<< Chapter < Page Chapter >> Page >

Perspectives from the study underpinning this are described below.

Collaborative activities

  • The high overall levels of satisfaction with collaboration, amongst respondents to the Collaborative questionnaire demonstrates the receptiveness and positive attitude of academics towards engaging in collaborations. This is an encouraging sign of acceptance.
  • Participants in the TX/UK Collaborative demonstrate a stronger propensity for collaboration than the wider Academic community in Swansea, both for academic and industrial collaborations. This high level of activity suggests stronger linkages across their cluster, a key factor in establishing competitive advantage Porter (2000).
  • The multidisciplinary nature of collaborators involved in the TX/UK Collaborative provides an interesting perspective of a more open culture within the cluster which fits with Porter and Sterns’ (1998) observation that not all actors within a cluster are necessarily aligned with a particular industry.
  • The greater prevalence of activities to support collaboration amongst the TX/UK cohort suggests a stronger culture and valuation of collaboration.


  • The responsiveness of institutions and individuals in realizing collaboration opportunities is recognized as a key success factor amongst respondents to the stakeholder interview. In general there is a positive view of institutional responsiveness, though limitations are observed in the abilities of institutions to provide the levels of support and alignment required.
  • From the Collaborative questionnaire, a positive view towards support and facilitation was also seen, however those involved in the TX/UK cohort with a wider perspective were most positive.


The heading ‘economics’ in the context of this study reflects the need to develop a sustainable cluster that creates true and measurable value, delivering a meaningful impact upon the region. The process starts with the identification of a sector that is relevant to the region and which has a global impact, offering markets with the commercial potential to contribute to the regional economy. Theoretically (or perhaps at least hypothetically), in a perfect world a region would gather together its key stakeholders, and with the benefit of the latest well-researched evidence arrive at evidence based consensus of which sector to develop, and the optimum approach. A holistic and integrated strategic plan would then be agreed and an implementation plan delivered. However, the world is imperfect and Wales is not a sufficiently coherent and cohesive community to deliver such an ordered solution. Despite this, in fairness to WAG, the regional government has published an economic development strategy “A Winning Wales” which together with further work defines the priority sectors as:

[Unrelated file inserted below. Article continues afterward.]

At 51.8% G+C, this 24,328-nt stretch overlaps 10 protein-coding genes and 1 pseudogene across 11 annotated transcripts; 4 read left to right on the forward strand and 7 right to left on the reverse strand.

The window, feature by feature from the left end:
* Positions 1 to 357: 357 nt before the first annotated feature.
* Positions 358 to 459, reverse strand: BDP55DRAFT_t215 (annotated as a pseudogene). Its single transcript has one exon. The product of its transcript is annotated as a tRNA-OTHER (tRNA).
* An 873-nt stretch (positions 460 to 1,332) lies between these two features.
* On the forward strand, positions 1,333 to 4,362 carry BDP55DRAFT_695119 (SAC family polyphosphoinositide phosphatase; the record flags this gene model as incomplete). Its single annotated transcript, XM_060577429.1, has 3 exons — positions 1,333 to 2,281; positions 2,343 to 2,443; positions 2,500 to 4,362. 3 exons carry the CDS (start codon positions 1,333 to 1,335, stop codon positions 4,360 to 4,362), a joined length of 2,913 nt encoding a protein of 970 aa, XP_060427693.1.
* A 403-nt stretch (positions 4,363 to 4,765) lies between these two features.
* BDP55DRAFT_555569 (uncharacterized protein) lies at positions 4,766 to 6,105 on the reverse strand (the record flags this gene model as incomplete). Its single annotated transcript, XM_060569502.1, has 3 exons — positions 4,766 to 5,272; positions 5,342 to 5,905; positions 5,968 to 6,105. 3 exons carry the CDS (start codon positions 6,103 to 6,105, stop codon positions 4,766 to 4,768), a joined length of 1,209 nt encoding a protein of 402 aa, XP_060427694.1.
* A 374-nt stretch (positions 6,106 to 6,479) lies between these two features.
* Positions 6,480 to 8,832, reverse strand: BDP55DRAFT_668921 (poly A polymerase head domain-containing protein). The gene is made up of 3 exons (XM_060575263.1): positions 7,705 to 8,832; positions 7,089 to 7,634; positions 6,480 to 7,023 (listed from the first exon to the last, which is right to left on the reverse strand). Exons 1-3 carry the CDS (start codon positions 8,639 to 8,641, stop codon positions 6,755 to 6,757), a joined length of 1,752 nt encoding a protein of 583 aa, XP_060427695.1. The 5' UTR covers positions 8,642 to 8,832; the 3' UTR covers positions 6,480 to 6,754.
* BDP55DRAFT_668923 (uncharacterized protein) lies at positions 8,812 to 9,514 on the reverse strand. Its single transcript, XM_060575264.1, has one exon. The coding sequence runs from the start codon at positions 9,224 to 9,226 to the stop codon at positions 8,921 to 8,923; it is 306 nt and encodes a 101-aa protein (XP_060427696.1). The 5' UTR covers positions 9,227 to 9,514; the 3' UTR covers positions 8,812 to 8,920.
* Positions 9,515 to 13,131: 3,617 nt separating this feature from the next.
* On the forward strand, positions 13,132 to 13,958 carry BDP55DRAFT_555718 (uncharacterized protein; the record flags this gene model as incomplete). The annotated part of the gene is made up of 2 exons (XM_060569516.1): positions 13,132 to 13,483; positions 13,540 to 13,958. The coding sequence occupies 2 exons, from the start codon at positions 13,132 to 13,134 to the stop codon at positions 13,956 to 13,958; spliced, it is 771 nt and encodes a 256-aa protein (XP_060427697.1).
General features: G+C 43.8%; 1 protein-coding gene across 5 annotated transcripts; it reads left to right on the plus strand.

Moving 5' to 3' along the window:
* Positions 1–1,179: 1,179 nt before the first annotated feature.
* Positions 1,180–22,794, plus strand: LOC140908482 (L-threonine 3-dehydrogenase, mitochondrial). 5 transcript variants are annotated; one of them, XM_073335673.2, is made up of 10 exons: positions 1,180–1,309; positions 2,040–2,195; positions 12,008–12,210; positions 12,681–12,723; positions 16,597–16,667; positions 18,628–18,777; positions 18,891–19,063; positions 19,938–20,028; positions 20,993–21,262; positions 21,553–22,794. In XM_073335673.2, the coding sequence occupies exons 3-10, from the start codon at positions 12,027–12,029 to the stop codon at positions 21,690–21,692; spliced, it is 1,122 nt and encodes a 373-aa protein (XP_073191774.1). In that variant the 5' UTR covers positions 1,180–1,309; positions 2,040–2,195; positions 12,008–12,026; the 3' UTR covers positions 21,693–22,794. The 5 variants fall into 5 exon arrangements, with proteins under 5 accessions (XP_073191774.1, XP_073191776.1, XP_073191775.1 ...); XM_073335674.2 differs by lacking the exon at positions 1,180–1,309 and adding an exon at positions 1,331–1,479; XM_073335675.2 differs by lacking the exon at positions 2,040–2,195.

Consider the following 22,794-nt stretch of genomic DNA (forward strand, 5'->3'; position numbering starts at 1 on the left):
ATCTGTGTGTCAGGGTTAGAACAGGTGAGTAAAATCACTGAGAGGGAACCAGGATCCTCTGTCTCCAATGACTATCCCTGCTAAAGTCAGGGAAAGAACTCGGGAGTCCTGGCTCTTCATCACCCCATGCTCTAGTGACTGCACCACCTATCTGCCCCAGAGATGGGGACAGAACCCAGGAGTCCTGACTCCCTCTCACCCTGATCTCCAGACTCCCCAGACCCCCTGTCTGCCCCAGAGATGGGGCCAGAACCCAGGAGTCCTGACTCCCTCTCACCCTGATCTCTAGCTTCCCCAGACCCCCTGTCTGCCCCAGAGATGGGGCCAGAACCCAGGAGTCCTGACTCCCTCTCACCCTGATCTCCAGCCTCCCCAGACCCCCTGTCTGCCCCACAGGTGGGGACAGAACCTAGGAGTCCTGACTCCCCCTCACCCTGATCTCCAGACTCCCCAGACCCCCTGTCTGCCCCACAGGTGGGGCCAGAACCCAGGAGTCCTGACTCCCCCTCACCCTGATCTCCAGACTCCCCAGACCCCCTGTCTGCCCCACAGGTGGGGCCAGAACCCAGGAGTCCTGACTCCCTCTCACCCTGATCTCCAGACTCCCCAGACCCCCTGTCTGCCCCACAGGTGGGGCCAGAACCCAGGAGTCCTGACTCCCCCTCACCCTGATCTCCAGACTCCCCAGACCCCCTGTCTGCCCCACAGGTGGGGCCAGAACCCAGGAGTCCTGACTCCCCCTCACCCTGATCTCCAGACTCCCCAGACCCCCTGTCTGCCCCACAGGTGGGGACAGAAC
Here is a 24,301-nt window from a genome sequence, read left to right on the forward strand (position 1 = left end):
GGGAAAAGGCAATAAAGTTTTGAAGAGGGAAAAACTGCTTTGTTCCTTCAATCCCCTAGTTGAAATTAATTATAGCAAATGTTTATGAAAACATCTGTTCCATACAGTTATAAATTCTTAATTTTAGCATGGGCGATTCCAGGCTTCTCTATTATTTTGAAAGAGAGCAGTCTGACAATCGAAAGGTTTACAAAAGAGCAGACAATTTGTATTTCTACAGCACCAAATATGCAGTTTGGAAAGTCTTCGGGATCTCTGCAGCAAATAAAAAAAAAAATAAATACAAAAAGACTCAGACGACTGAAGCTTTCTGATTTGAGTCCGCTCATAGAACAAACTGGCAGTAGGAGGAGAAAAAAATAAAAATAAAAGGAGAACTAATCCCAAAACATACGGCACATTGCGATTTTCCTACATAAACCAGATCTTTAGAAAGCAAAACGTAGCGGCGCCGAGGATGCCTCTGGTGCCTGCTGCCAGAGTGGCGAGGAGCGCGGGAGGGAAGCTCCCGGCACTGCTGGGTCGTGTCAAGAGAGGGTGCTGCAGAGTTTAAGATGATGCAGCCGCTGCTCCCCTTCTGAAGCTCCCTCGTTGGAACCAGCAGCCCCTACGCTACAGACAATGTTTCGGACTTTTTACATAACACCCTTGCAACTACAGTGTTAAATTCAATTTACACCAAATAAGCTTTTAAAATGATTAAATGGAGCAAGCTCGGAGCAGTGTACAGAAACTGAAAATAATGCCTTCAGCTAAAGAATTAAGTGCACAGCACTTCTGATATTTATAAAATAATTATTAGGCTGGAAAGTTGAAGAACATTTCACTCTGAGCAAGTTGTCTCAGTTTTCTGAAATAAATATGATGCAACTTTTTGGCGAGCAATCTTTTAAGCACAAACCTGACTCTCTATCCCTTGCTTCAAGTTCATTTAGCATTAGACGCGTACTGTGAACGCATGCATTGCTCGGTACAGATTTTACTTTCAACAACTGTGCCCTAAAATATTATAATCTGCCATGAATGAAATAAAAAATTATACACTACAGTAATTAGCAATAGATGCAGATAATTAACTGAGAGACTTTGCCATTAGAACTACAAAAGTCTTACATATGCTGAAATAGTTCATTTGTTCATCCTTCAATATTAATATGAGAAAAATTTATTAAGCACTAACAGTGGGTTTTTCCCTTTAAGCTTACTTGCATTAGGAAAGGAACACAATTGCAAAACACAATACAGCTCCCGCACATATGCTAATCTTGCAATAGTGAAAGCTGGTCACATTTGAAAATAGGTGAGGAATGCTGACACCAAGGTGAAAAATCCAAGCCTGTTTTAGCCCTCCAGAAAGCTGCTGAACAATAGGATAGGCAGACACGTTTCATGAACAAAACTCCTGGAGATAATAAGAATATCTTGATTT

• Pharmaceuticals/Bio-Chemicals
  • High technology
  • Aerospace
  • Agri-Food
  • Construction
  • Financial Services
  • Creative Industries
  • Automotive
  • Hospitality, Leisure and Tourism
  • Social Care

The WAG strategy does not contain the detail required to form the basis of a detailed regional plan. The implementation has therefore had to emerge ‘ground up’. The landscape of research in Wales is dominated by the HE sector as there is little large corporate R&D and the SME sector, active though it is, has not yet reached ignition point as a cluster. The University sector has been encouraged to compete by the funding model through instruments such as the Higher Education Economic Development (HEED) Fund. However, activities remain focused upon other major funding streams and their associated metrics, such as the Research Assessment Exercise, which is essentially a device designed to rank Universities to drive a formula for their financial reward. The RAE historically has not given ‘impact’ an equal weighting to more traditional academic metrics such as peer review articles, though there is currently much speculation as to how this will change under the Research Excellence Framework (REF).